Frequently, after their treatment, patients want to know, ‘When is it going to come back? Is it going to come back?’ Those are really difficult questions to answer because everyone is so individual. Trying to get people comfortable with the unknown is one of the challenges we face as health care professionals.”

Boyajian encourages us to look on indolent-lymphoma treatment not so much as striking a single, decisive blow as resetting a clock. Treatment typically doesn’t wipe it out, but merely pushes it back, after which it can be expected to return eventually:

“Patients should understand that there is a natural timeline for follicular lymphoma; but our goal is to reset the clock. If a patient has a poor timeline because they have an aggressive disease, that's an indication that more aggressive treatment is needed and will change the natural history of that timeline. Someone with an indolent disease and a longer timeline might have a watch-and-wait approach where we make sure the disease doesn't change and become more aggressive.

That's why it is important to discuss the emotional impact of 'watch and wait.' Someone that doesn't need treatment may have a poorer quality of life because they are constantly thinking about their disease and cannot really go on because they're so overwhelmed with it. We want patients to live a long time, but they also need to make sure their quality of life is good. These two things go hand in hand. If people aren't enjoying the life they have, whether it's long or short, that's very upsetting for me.”

Depression is a normal feature of the disease. For me, personally, this has been one of the most difficult learnings. To most people, depression seems an aberration, a disease in its own right that ought to be curable. Often it takes the form of a self-destructive feedback loop: you realize you’re feeling depressed, which makes you feel even more depressed.

Yet, we can also see depression as an indolent disease in and of itself. Or, maybe it’s simply the cancer viewed from another perspective — the mental manifestation of the disease.

Boyajian is realistic about this:

“It is normal to feel anxiety and depression after getting a follicular lymphoma diagnosis but anxiety and depression can cause people to make decisions that may not be in their best interest. We need to ensure that every patient diagnosed with any type of cancer knows it is okay to talk about their concerns and fears. Getting the right treatment for anxiety or depression should be considered a priority.”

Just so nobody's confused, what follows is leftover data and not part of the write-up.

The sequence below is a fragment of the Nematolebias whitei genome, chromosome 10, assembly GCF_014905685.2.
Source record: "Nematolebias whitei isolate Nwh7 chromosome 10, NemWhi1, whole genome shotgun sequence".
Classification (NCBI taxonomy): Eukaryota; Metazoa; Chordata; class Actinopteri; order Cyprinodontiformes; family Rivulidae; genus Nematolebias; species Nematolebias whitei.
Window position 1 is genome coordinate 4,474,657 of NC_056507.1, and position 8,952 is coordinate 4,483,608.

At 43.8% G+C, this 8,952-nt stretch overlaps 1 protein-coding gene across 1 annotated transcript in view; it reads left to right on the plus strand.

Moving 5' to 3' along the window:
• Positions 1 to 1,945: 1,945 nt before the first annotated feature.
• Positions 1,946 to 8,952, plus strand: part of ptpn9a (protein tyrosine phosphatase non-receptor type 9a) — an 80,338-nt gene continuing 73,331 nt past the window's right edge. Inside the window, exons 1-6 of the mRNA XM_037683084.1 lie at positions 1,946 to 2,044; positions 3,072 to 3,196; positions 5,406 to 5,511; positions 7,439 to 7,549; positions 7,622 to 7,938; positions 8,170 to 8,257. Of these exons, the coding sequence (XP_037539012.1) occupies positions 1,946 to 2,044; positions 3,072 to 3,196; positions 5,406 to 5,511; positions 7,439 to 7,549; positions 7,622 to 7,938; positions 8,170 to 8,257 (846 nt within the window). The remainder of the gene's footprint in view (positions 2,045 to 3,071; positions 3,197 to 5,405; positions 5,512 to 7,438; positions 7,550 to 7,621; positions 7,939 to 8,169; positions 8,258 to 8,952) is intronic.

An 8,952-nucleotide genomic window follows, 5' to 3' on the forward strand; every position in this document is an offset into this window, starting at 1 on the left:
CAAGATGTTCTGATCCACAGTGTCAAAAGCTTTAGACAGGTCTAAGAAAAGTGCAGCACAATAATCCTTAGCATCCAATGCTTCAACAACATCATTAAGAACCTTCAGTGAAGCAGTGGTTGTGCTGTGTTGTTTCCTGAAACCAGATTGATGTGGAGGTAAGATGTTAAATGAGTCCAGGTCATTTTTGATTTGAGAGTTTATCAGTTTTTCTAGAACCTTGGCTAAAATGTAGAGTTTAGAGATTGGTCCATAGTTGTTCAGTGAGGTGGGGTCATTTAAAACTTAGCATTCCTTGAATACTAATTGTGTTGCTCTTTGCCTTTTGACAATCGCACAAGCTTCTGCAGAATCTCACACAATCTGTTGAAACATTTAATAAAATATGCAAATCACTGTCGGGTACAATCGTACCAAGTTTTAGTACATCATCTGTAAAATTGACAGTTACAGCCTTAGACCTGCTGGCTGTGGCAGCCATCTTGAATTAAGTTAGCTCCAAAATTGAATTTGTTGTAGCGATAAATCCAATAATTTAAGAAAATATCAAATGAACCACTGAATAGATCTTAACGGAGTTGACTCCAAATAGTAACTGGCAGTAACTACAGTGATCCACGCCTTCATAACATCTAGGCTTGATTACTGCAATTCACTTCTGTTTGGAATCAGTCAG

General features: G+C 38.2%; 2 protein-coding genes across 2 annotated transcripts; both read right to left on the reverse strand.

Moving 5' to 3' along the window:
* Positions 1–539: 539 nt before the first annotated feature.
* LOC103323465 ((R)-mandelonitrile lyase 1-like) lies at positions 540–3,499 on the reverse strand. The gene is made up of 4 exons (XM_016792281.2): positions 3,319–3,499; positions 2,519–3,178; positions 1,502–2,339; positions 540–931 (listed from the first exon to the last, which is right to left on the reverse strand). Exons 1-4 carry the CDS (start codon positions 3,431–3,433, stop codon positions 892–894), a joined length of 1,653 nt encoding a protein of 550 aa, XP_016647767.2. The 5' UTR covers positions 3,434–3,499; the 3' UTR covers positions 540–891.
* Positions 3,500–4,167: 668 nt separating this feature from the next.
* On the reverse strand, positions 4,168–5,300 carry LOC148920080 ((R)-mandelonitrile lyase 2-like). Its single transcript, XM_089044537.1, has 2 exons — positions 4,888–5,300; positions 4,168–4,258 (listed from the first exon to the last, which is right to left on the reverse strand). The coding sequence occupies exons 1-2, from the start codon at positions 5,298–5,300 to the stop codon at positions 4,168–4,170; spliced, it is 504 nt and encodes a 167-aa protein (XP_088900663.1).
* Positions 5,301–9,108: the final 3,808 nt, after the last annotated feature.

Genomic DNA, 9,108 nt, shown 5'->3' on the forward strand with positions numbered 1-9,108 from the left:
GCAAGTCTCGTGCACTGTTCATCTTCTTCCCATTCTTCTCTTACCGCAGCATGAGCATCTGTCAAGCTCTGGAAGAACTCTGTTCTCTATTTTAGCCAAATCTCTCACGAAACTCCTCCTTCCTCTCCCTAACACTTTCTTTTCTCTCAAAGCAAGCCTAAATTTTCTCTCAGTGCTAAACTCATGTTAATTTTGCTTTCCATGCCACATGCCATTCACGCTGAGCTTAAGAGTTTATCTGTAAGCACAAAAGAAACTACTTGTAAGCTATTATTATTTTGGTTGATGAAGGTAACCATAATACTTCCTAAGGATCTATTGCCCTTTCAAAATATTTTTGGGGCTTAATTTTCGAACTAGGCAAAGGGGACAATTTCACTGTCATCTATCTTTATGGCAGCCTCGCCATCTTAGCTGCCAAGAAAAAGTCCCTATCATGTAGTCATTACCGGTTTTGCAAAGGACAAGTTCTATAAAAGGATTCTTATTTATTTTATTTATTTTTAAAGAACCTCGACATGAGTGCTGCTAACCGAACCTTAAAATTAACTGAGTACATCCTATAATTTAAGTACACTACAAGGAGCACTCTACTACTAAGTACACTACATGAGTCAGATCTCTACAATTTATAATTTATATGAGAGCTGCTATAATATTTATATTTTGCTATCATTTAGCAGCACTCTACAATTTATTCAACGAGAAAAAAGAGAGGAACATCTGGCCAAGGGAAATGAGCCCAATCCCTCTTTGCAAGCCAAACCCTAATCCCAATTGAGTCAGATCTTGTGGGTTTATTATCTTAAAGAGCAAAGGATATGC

There can be a tendency, after treatment begins, to put off other tests and treatments, as cancer becomes the all-consuming priority. I can recall, for example, wondering whether I should postpone going to the dentist, because if I were going to die anyway, what did it matter if I never got that cavity filled?

That’s a mistake, as Boyajian points out:

“Besides following blood counts and the size of your lymph nodes for infection, it is important to remain connected with your primary care doctor and get all of the necessary screenings. Patients should get the normal health screenings as part of the standard medical survivorship follow-up. If a patient has diabetes, heart disease or high blood pressure it is just as important to manage that as well as their cancer. Poorly controlled diabetes will cause more problems than slow growing follicular lymphoma and may also affect future treatment options. The healthier you are, the more options you have so a healthy diet, exercise and maintaining a good weight are very important.”

We survivors learn to take care of ourselves, through every season.

Monday, June 02, 2014

June 2, 2014 — Long-Term Survivorship

This excerpt from the online memoir of a follicular lymphoma survivor, Evelyn Lipori, mirrors my survivorship experience — of the journey from panic and fear to a deep assurance of hope. Evelyn is Director of Individual Giving for the Lymphoma Research Foundation.

There’s quite a difference, as Evelyn points out, between the days right after diagnosis...

“I was only 37 years old and the reality of a cancer diagnosis quickly set in. I became consumed with thoughts of dying, of leaving my husband with our two young children, of not being here for graduations and weddings. I was worried I would never see grandchildren.”

...and the relaxed and assured viewpoint of a veteran...

“Over the years, my perception of survivorship has undoubtedly evolved. In the early days, I was simply grateful to have ‘survived’ my diagnosis and subsequent treatments and still be alive. But today it means many things I never quite imagined.

For me survivorship means hope - finding hope through education and knowledge about my disease and giving hope to others by sharing my experience with newly diagnosed patients.

Survivorship means giving back. I've been involved with LRF in various capacities ever since my diagnosis - as an advocate, a volunteer, a board member, a donor, chapter president and most recently in my current role on the LRF staff as Director of Individual Giving.

Most importantly, survivorship means living life to the fullest despite the 'dark cloud' of a lymphoma diagnosis that can seem to follow you wherever you go. So much progress has been made and continues to be made in lymphoma research that there are now treatments becoming available that were barely an idea in someone's laboratory back in 1997. I live each day with the comfort of knowing there are many alternatives should I ever need treatment again.

In the meantime, I've seen my kids grow up, graduate from high school, college and graduate school. John and I just celebrated our 32nd wedding anniversary and each passing year brings me closer to seeing my children's weddings and the grandchildren I never dreamed I would be here to see.

Cancer survivor? You bet I am!"